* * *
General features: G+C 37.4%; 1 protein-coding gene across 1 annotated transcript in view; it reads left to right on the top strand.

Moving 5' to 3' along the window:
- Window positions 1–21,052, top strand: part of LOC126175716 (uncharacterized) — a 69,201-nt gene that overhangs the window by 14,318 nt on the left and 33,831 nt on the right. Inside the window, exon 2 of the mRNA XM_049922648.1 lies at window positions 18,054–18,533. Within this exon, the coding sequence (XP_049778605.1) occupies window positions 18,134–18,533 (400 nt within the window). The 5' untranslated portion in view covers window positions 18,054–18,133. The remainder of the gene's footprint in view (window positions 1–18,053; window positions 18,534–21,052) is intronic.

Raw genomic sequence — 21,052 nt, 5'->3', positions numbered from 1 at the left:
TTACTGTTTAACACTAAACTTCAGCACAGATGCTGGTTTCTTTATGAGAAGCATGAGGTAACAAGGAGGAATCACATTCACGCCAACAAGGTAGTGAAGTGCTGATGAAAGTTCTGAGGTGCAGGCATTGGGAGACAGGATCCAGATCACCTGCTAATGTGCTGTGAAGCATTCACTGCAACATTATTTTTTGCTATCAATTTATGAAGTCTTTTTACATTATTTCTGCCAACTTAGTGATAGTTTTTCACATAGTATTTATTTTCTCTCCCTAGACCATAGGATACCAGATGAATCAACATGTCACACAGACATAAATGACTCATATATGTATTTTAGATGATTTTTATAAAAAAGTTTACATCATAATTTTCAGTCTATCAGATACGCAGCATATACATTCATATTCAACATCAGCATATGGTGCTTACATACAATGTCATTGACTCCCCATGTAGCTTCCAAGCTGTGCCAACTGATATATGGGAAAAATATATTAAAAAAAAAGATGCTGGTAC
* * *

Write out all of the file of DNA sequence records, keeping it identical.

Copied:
General features: G+C 37.4%; 1 protein-coding gene across 1 annotated transcript in view; it reads left to right on the top strand.

Moving 5' to 3' along the window:
- Window positions 1–21,052, top strand: part of LOC126175716 (uncharacterized) — a 69,201-nt gene that overhangs the window by 14,318 nt on the left and 33,831 nt on the right. Inside the window, exon 2 of the mRNA XM_049922648.1 lies at window positions 18,054–18,533. Within this exon, the coding sequence (XP_049778605.1) occupies window positions 18,134–18,533 (400 nt within the window). The 5' untranslated portion in view covers window positions 18,054–18,133. The remainder of the gene's footprint in view (window positions 1–18,053; window positions 18,534–21,052) is intronic.

Raw genomic sequence — 21,052 nt, 5'->3', positions numbered from 1 at the left:
TTACTGTTTAACACTAAACTTCAGCACAGATGCTGGTTTCTTTATGAGAAGCATGAGGTAACAAGGAGGAATCACATTCACGCCAACAAGGTAGTGAAGTGCTGATGAAAGTTCTGAGGTGCAGGCATTGGGAGACAGGATCCAGATCACCTGCTAATGTGCTGTGAAGCATTCACTGCAACATTATTTTTTGCTATCAATTTATGAAGTCTTTTTACATTATTTCTGCCAACTTAGTGATAGTTTTTCACATAGTATTTATTTTCTCTCCCTAGACCATAGGATACCAGATGAATCAACATGTCACACAGACATAAATGACTCATATATGTATTTTAGATGATTTTTATAAAAAAGTTTACATCATAATTTTCAGTCTATCAGATACGCAGCATATACATTCATATTCAACATCAGCATATGGTGCTTACATACAATGTCATTGACTCCCCATGTAGCTTCCAAGCTGTGCCAACTGATATATGGGAAAAATATATTAAAAAAAAAGATGCTGGTAC